HOW TO MAKE YOUR TV ADVERTISING WORK 28% BETTER
A 28% increase in the response to your TV commercial could mean the difference between failure and success. It’s too important to ignore. And the opportunity to grab hold of this advantage has been created by a fuzzy new vista called the ‘cross-media landscape’.
For the last five years, the online and TV worlds have been converging. People are watching as much online video as they watch TV. ISPs offer streaming TV and movies on demand. TV, through Pay TV and free-to-air digital, now offers a huge range of channels and pay-to-view movies. The boundaries between online and offline programming are irrevocably blurred.
Now, when people are exposed to your commercial, it doesn’t matter to them whether it’s online or on TV, they’re used to seeing advertising in both places. If your product or offer interests them, they’ll Google or click through to find out more. And if you have your online marketing ducks in a row, you’ll capture those fresh new leads in your online marketing funnel.
But there’s something else at work here too. Researchers are very aware that a campaign which runs on TV and online will work much better, in terms of brand awareness and response, than a campaign which runs only on TV or only online. It’s synergy.
Consumers see your ad in their TV world and then see it again in their online world. And they assume your product must be damned good – possibly the best in its category – because your advertising appears to be absolutely everywhere!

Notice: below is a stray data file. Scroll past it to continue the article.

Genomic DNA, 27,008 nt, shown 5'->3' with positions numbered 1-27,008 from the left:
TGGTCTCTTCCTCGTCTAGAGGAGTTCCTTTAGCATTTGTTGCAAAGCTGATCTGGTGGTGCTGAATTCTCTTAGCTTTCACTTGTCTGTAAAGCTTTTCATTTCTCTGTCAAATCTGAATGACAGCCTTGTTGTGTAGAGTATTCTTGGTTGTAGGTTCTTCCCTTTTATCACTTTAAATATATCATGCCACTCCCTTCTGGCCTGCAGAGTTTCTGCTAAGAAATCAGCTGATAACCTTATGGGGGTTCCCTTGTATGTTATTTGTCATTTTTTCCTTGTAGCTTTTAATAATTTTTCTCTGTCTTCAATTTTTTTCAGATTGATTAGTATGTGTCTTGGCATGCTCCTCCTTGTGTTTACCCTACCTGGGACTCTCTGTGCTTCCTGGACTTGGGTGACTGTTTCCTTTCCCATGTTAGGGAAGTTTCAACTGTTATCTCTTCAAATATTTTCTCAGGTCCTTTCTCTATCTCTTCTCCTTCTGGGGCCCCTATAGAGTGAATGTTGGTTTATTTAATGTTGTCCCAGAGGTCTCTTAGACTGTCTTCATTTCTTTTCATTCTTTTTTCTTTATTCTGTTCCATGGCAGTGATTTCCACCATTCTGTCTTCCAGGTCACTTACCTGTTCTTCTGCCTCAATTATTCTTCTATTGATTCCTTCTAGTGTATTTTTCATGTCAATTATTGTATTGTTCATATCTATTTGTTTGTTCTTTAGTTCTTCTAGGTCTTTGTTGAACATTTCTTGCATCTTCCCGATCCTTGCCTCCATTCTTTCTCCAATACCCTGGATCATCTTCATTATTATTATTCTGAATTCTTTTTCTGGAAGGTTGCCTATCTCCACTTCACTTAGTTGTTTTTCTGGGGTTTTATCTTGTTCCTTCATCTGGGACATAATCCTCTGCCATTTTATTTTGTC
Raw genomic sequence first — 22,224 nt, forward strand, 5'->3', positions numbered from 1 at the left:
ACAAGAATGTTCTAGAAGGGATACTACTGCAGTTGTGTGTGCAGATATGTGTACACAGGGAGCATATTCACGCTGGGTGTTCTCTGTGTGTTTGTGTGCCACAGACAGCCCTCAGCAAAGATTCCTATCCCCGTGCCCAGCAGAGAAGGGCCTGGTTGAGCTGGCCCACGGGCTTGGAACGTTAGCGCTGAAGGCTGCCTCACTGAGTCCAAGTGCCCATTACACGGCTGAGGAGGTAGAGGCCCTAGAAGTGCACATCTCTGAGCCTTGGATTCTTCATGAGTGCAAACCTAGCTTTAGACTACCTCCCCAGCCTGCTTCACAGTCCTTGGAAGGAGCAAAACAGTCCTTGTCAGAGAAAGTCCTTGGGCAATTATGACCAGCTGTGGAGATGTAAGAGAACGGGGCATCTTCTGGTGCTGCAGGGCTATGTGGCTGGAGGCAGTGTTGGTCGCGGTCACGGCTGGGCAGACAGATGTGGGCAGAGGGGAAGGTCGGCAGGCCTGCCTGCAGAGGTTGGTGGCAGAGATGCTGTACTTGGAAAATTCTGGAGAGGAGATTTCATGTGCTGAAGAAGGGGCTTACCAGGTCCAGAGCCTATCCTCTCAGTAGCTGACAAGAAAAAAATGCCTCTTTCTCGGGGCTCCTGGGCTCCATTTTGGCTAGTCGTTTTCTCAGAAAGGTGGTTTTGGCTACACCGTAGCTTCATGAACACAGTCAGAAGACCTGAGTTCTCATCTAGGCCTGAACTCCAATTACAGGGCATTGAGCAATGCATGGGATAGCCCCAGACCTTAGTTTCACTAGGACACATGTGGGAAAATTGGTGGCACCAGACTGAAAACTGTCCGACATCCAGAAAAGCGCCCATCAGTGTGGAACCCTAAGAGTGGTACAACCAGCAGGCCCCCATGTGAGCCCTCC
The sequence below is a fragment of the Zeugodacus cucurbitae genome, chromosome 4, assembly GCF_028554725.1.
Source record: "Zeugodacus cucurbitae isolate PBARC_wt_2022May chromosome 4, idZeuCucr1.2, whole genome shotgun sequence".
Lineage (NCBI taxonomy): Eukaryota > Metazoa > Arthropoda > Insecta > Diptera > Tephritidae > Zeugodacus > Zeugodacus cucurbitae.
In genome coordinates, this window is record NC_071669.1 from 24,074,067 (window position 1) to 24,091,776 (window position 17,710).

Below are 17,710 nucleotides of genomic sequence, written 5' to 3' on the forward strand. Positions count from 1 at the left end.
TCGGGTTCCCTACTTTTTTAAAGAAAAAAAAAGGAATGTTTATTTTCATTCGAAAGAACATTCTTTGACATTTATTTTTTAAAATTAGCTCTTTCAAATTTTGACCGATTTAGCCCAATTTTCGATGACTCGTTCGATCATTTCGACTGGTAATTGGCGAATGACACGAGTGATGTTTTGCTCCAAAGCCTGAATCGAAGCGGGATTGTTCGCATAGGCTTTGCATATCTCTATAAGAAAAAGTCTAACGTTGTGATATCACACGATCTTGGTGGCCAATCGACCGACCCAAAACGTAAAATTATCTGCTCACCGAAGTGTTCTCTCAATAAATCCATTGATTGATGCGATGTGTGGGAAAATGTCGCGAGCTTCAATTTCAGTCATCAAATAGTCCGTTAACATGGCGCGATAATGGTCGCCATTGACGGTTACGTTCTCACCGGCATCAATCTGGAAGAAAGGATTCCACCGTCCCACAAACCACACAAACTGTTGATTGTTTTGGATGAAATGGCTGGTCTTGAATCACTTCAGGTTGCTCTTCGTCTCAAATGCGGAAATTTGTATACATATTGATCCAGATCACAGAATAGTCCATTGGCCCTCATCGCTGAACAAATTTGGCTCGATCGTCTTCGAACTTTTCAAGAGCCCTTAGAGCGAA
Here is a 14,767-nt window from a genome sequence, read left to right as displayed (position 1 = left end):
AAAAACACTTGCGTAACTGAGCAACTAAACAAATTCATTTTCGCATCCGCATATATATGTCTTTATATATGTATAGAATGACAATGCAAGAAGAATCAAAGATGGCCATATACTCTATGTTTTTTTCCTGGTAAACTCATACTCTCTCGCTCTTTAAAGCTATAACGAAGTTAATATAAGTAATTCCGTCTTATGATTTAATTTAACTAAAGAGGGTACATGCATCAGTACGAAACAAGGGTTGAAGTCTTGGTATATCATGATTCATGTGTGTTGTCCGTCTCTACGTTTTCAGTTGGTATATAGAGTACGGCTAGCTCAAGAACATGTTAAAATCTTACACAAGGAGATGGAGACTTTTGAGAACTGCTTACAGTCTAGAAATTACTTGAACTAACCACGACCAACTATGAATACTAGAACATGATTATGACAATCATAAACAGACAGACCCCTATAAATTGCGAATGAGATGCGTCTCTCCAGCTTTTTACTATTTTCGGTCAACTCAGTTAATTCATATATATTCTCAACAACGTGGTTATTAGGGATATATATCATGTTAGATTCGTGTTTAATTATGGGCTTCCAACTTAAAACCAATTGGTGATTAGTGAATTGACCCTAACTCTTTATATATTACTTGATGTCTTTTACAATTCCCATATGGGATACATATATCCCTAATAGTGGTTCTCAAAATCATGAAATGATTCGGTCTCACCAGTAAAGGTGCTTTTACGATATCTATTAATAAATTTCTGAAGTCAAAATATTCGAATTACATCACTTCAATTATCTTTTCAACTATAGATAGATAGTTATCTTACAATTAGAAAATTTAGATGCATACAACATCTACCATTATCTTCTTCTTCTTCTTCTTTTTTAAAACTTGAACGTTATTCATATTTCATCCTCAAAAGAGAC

The synergistic effect of online and TV is often the difference between a marketer and a market leader.
Consumers who were exposed to one ad on TV and one ad online were 28 percent more likely to visit the brand’s website than those exposed to one ad on TV alone. In fact, the impact of two exposures – one on TV and one in digital – was almost as high as the impact of two exposures, both on the TV platform.
Source: comScore Inc. Surviving the Upfronts in a Cross-Media World. 2013
Banner ads increase brand recognition and intention to purchase, even when the user does not click on the banner to access the brand’s Web site
(Briggs and Hollis 1997; Manchanda et al. 2006). Source: http://jiad.org/article106